TwoMorrows, 2005 (2005)
Reviewed by Lance Victor Eaton
early as old as the
, yet never nearly as popular, the
have sometimes been less than appreciated by readers and writers alike. Grounded in the rise of the side-kick during the 1940s and 1950s, the team consisted of younger versions of well-established super-heroes in the DC universe - including Robin (Batman's protégé), Aqualad (derived from Aquaman), Kid Flash (Flash), Wonder-Girl (Wonder-Woman), and Speedy (Green Arrow).
delivers a detailed history of how they came together, stayed together, and continued to reinvent themselves as the years have passed.
tarting with a brief bio of all characters who have served on the Titans' roster at some point or other, the book looks into the evolution of sidekick heroes and how they ultimately became the
. Including speculation about how or why various characters came into being, Cadigan explains in detail their origins, and even discusses fan responses. From there, the book delves into phases of the
, including the
. Each section includes a brief introduction about that particular run, issue numbers and titles. Then, the major writers and artists that worked on the series are interviewed in detail that spans numerous pages. Interviewees include George Perez, Marv Wolfman, Chris Claremont, Len Wein and Neal Adams.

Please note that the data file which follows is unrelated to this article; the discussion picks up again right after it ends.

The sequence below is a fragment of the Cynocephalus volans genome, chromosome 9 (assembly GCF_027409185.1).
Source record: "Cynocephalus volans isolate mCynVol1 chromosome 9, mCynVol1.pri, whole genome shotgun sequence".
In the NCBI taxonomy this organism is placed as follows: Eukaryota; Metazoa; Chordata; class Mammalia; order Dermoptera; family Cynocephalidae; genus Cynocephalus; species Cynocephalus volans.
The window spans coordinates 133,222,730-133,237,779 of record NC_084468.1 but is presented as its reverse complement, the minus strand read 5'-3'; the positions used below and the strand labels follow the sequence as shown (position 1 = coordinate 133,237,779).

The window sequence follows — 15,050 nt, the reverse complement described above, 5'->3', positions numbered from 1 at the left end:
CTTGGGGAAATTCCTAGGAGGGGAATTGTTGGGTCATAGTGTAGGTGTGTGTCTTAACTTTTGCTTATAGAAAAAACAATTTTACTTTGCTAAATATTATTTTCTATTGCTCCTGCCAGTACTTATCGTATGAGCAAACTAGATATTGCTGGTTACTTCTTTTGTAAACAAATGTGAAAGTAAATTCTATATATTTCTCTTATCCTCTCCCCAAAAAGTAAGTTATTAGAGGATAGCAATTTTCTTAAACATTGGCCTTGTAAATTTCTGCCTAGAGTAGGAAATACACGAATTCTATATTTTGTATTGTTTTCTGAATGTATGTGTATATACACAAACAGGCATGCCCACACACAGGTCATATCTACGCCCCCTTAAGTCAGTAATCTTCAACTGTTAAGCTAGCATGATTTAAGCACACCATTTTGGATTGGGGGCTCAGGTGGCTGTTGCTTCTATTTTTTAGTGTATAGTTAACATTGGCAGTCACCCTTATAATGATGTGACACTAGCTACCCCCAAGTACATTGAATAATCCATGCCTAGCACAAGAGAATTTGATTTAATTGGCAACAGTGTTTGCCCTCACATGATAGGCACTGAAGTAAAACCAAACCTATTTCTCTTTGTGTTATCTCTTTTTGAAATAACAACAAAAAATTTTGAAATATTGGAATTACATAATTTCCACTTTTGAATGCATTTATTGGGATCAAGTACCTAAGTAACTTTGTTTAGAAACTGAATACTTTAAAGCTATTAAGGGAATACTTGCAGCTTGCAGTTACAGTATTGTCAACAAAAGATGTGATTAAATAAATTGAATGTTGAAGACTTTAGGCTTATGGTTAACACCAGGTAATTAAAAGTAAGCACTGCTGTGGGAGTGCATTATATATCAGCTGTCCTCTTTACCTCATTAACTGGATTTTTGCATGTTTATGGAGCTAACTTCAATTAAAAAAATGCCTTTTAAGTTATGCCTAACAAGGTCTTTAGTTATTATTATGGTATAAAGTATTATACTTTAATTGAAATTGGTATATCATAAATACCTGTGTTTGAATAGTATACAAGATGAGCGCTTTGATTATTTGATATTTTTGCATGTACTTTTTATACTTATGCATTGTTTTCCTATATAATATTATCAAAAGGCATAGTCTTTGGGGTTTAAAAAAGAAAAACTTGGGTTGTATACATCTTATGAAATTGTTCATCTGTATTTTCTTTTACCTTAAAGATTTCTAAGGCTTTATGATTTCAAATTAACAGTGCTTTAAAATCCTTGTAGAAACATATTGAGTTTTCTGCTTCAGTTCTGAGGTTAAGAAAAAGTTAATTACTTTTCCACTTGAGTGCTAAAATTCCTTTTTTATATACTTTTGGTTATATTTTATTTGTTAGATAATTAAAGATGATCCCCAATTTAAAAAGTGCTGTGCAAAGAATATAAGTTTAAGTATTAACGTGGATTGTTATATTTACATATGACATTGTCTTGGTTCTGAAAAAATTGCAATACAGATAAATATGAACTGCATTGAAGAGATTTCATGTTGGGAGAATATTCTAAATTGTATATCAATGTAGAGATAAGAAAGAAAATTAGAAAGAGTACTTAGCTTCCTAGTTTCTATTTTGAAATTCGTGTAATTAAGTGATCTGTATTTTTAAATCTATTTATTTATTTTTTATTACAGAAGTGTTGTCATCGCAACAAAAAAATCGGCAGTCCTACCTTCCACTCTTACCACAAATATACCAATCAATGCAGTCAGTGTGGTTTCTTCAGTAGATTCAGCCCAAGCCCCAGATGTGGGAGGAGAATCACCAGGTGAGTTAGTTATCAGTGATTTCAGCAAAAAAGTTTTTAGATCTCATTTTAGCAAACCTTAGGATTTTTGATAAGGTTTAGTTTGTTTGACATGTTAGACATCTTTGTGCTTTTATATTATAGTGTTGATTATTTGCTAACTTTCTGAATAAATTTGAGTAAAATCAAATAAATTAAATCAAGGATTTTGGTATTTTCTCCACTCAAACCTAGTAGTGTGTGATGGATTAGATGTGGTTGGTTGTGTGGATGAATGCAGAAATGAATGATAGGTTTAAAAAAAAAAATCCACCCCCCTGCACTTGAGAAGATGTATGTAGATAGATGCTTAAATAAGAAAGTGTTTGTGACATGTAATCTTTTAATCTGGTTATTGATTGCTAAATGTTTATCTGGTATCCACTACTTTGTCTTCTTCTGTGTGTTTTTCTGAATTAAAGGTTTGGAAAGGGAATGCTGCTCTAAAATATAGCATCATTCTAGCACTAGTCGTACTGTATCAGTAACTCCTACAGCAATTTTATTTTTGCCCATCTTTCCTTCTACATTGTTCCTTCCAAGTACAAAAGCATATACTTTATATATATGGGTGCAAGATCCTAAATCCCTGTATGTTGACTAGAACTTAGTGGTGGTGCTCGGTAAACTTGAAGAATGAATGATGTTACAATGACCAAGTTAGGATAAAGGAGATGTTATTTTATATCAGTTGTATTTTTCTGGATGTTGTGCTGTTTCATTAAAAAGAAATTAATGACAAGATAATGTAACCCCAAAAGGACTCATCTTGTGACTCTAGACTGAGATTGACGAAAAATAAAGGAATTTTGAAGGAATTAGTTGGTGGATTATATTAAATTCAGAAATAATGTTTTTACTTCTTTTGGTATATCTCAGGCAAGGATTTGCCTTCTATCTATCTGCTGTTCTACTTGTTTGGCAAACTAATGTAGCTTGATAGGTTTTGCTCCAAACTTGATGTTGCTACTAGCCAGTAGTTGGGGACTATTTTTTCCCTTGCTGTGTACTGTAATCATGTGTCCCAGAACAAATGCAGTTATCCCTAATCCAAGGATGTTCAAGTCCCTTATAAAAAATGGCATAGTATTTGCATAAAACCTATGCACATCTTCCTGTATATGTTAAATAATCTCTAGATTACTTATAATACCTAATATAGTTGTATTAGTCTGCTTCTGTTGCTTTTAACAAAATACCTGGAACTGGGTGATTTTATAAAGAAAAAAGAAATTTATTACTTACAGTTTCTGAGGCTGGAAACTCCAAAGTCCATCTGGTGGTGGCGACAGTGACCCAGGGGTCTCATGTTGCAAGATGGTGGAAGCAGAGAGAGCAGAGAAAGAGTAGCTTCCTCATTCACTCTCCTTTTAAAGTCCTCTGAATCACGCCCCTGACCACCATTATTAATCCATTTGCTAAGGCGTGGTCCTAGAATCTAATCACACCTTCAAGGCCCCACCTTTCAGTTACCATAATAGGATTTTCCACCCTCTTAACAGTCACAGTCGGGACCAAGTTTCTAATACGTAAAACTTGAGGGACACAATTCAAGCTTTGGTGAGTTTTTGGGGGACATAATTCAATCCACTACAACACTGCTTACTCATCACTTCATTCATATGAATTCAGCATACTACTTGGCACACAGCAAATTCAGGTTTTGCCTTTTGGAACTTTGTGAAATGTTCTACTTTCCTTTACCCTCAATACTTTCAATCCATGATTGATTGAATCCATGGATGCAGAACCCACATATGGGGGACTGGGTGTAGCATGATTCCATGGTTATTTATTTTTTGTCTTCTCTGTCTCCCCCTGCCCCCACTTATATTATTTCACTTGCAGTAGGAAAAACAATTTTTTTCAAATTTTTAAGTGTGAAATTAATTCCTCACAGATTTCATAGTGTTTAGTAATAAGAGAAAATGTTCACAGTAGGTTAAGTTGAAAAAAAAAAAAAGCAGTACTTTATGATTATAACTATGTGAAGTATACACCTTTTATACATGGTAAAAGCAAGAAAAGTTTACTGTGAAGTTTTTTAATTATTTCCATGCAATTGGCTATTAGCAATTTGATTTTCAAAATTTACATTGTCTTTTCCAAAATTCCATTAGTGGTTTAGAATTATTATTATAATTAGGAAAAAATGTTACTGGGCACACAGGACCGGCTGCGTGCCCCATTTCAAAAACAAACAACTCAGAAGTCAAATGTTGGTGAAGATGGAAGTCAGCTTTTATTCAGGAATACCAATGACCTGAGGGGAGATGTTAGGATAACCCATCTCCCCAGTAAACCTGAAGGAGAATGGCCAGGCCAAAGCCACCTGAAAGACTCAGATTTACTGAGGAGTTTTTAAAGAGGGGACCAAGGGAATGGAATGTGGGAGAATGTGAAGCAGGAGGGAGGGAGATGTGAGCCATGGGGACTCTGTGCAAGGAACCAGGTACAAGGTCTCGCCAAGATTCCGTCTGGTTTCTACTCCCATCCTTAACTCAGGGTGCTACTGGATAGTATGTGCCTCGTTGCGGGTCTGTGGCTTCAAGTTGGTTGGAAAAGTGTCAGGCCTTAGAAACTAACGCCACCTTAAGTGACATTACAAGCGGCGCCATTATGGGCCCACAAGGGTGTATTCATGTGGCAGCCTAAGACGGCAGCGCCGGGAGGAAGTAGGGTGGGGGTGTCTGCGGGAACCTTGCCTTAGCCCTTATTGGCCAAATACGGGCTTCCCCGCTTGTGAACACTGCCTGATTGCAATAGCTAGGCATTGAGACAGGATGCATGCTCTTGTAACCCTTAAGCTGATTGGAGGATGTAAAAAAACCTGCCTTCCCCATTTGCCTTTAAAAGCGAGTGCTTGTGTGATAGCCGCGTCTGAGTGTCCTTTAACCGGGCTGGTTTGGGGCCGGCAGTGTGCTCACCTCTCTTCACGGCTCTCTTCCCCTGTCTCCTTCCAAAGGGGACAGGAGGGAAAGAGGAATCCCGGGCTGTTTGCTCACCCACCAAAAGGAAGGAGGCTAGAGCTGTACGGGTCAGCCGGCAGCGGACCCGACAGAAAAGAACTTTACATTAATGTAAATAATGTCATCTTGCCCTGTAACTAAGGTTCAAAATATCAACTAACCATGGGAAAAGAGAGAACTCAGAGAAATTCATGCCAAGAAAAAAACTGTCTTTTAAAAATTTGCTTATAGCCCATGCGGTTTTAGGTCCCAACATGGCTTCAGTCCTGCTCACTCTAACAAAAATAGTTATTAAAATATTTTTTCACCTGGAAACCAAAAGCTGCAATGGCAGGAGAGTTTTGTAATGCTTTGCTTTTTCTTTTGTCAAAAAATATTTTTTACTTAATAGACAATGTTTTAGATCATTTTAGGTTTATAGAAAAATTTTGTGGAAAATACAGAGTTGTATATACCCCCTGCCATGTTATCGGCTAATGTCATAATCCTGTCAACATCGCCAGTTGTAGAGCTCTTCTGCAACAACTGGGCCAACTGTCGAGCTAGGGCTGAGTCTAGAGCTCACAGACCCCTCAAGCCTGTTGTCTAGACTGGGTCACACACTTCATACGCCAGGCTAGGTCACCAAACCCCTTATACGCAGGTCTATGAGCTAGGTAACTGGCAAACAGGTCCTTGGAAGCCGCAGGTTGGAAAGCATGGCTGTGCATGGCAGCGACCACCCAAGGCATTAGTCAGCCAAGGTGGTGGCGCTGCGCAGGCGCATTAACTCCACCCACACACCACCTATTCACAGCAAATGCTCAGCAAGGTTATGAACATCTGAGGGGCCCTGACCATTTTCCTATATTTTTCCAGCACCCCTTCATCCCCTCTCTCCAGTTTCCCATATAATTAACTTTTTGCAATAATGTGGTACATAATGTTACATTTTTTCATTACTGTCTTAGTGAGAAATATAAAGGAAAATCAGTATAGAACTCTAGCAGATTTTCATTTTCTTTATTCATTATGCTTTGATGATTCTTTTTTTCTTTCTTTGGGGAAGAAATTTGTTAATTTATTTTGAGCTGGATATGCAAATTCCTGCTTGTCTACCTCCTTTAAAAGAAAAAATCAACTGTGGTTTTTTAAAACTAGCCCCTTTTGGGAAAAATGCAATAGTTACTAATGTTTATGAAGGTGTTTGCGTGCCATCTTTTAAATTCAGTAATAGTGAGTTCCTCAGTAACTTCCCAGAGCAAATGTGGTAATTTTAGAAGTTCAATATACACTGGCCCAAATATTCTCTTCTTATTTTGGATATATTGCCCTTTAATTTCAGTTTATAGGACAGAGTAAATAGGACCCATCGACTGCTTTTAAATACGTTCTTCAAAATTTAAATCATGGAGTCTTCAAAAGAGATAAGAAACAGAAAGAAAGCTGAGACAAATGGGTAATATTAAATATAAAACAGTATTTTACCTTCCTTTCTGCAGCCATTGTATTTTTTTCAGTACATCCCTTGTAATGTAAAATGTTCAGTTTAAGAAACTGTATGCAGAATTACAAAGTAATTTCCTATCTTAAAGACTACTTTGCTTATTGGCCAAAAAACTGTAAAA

he book manages to cover a large breadth of material about the Titans. However, it's
status is temporary since the Titans will continue to live on in the DC Universe, and new stories will change the shape and meaning of the team. And yet, the comprehensive range of this book provides readers with a great background and understanding of what the Titans mean both to fans and to the history of DC Comics.
undreds of images flood this book, allowing readers to see the visual changes in drawing styles both within the context of the Titans but also through the history of comics. The interviews are a bonus, as they provide readers with an added lens to interpret the series.
o be sure, not everyone will find the book of interest. It's more than a niche-market - not only comic book fans, but those who read DC Comics and in particular the Titans. However, all comic book fans who fancy themselves knowledgeable about the history of comics and the evolution of the
would do well to own this as a particular case-study. While for fans of the
series, acquiring this book should be a foregone conclusion.
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